Culture, TV

Review: CSI Cyber Season 1

CSI Cyber posterShow runners Zuicker, Mendelson and Donahue give up on CSI-cities (they missed CSI Cricklewood) to give themselves free reign with the FBI’s glossed-over cyber-crimes team. Two lurid opening episodes fail to produce anything other than another glossy TV franchise behemoth assembled in expensive kit-form. Including yet another theme tune by The Who.

The CSI Cyber team looks to have been pulled from a deck of TV Cop Show Top Trumps cards; Medium’s Patricia Arquette, glossed and plastered to the point she looks like someone else (Marg Helgenberg) is the troubled psychologist turned FBI agent; Dawson’s Creek lead James Van Der Beek is now the running, jumping, shooting action man.

The rest of the team includes schlubby fat beardy hardware geek, lippy African-American software hacker geek, and oriental hottie forensic geek; all overseen by the ever-watchable, but so far scarce, Peter McNichol (Numbers, Ally McBeal).

Allegedly based on the work of a real cyber-psychologist (apparently they exist), Mary Aiken, Arquette’s Avery Ryan heads the FBI’s Cyber Crime Division. In Zuicker’s CSI-world, complex International cases are opened and wrapped in forty-five minutes of frenetic key-board tapping, soldering, and DNA-swabbing. Admittedly there’s less musical-montage pseudo-science B-S, as this is replaced by Mr Beek’s running, jumping and shooting. So in this respect, CSI Cyber is less CSI, more Hawaii 5-nil, whilst aiming for, and missing its target the original NCIS, or the whimsically fanciful Bones.

Yes, the cast is less irritating than NCIS Los Angeles or NCIS New Orleans, but that’s not difficult; the plots however are even more flimsy, with every cliche of cyber-nonsense wrapped around conventional cop-show tropes including team banter that makes the preceding CSI juggernauts look like Arthur Miller’s finest.

But what is really insulting is the sub-comic-book rendering of cyber-crime through the CSI magic-kit; microscopic fly-thorughs of screens, cables, circuit boards and computer code. This team can hack, crack and decrypt anything in thirty seconds. Apparently the FBI can conduct 3-D holographic autopsies straight out of Star Trek, so you don’t have to waste time on any of those messy cadavers.

Police procedural this ain’t. It’s like the FBI moved from Quantico to A Town Called Eureka.

A wasted episode one concerned a baby kidnapping/auction ring, at once ludicrously high-tech, but run by monumentally stupid criminals. Episode two took us into proper cyber-terrorism, perpetrated by a disaster fetishist crashing roller coasters and subway trains. Like you do. So a representative cross-section of current cyber-crime then?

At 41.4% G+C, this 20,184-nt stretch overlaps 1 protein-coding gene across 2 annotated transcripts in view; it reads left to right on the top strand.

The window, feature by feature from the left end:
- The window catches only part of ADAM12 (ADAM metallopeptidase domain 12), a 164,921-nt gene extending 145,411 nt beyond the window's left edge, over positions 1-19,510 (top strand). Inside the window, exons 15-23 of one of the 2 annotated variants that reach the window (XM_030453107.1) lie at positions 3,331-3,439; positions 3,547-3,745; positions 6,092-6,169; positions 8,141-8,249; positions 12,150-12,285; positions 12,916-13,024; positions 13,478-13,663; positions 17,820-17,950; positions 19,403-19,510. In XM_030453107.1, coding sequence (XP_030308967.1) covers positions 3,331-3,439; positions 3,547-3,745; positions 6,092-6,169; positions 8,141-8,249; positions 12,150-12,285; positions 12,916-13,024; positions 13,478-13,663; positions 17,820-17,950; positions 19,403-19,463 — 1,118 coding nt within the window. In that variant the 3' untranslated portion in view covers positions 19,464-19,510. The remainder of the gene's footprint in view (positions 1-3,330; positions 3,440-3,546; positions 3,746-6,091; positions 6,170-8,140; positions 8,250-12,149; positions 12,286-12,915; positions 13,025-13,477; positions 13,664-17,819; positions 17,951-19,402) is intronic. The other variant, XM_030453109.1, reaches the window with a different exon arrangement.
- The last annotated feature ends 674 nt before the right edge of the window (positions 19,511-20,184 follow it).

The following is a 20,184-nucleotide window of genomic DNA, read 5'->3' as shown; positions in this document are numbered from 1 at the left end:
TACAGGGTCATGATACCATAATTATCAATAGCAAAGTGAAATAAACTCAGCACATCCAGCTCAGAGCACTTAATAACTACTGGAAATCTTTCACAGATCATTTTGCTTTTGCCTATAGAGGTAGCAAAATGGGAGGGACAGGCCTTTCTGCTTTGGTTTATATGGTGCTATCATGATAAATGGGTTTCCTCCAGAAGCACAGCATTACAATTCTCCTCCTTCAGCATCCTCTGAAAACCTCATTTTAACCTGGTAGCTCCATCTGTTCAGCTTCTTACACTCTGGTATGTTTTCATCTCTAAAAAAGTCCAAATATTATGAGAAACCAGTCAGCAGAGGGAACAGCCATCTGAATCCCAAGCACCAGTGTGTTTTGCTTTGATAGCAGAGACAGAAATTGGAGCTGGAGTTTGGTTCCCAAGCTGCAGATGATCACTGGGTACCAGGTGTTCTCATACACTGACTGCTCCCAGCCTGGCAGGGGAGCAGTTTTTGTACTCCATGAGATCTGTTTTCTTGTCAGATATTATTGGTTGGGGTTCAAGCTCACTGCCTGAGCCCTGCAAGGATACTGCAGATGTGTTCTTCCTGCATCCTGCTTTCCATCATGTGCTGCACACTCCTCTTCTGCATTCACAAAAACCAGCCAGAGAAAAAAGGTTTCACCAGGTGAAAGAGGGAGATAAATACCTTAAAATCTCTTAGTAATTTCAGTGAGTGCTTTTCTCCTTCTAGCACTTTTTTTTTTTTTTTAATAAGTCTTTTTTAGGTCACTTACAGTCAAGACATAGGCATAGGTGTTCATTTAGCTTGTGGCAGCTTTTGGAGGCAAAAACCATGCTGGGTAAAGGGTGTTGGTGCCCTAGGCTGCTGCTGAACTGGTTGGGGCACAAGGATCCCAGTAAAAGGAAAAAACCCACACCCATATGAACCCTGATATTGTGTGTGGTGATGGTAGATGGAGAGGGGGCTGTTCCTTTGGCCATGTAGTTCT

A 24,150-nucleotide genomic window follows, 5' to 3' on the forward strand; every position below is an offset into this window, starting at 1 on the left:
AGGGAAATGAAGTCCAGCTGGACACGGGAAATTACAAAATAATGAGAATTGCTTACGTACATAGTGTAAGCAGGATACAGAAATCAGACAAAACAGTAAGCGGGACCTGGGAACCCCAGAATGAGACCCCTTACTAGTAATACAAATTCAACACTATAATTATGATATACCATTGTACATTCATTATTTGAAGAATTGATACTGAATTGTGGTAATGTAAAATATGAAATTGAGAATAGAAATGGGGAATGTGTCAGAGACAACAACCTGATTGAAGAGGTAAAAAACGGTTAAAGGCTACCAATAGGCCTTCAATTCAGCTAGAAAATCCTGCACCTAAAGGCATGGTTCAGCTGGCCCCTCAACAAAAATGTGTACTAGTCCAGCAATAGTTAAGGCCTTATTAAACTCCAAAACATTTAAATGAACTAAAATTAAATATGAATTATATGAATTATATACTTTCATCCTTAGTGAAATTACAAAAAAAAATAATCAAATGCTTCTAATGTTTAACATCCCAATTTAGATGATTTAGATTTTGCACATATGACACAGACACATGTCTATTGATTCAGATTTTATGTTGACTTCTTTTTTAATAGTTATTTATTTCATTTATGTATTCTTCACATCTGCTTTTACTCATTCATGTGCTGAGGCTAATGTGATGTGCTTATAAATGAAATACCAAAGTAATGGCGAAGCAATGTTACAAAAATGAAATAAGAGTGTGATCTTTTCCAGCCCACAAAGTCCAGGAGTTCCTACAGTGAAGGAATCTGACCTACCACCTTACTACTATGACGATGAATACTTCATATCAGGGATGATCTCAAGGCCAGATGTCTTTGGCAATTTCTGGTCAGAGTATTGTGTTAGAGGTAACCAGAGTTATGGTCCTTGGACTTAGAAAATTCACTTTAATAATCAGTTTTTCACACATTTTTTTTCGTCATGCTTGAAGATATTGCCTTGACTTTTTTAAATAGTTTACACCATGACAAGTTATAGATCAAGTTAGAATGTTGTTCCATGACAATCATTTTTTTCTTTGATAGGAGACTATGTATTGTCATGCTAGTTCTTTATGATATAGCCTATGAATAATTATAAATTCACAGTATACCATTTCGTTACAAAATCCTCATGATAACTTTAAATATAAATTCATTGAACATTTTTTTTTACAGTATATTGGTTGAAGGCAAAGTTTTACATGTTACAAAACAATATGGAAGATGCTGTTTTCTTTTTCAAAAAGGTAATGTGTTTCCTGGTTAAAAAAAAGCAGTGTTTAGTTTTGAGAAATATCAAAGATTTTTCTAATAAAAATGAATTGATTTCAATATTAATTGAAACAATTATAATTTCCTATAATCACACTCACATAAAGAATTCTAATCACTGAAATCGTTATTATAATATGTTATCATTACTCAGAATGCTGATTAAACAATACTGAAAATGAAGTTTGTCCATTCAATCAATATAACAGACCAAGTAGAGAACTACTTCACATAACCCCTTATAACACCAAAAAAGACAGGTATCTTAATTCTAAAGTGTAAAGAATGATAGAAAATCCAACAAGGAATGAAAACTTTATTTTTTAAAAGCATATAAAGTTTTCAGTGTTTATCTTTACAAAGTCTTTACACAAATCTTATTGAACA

Clearly neither were exciting enough and needed the angular but fit Mr Beek to do some running, jumping and shooting, with the obilgatory SWAT team to run about some more with big guns and riot gear.


Indeed, this is a show so formulaic, you want to send it back down the conveyor belt on which it was assembled and ask for some better quality components. It sells itself as a thoroughbred Ferrari, but under the hood it’s American pig-iron; a Corvette – noisy, fast, but shoddily put together and it can’t hold the bends.

Makes you wonder what they’ll do when a Nigerian General asks them to accept a deposit of $10m in exchange for their bank details? Probably nuke Lagos.

American TV is cranking out cop shpws like there’s no tomorrow, from Rookie Blue to Chicago PD, shows with some grit and heft, to light-comedy flim-flam such as Castle. The trouble here is our two leads fail to convince as FBI agents – or leads. Medium was atrocious yet still ran forever and garnered awards (presumably for how much ad money it raised); but Arquette is no Simon Baker (Mentalist) or Dana Delaney (Body of Proof); certainly no Mark Harmon (NCIS). Beekie has charisma but I don’t believe in him as an AmWay agent, much less FBI.

It’s the TV equivalent of a TV-dinner. But less nutritious. I’m not exactly hanging on for the box sets. RC

About Robin Catling

Robin Catling gained degrees in both arts and technology which led to a diverse portfolio of employment. A freelance systems analyst, project manager and business change manager for the likes of American Express, British Airways and IBM, he moved on to web design, journalism and technical authoring. He has also worked in film and television, both behind and in front of the camera, including productions by Steven Spielberg, Martin Scorcese, Ron Howard and Ridley Scott. A qualified three-weapon coach, he runs West Devon Swords teaching sports fencing to all age groups, and in recent years qualified with the British Federation of Historical Swordplay to teach medieval and renaissance combat in the Historical Western Martial Arts.



  1. Pingback: Review: From Darkness (BBC TV) | Everything Express - Oct 26, 2015

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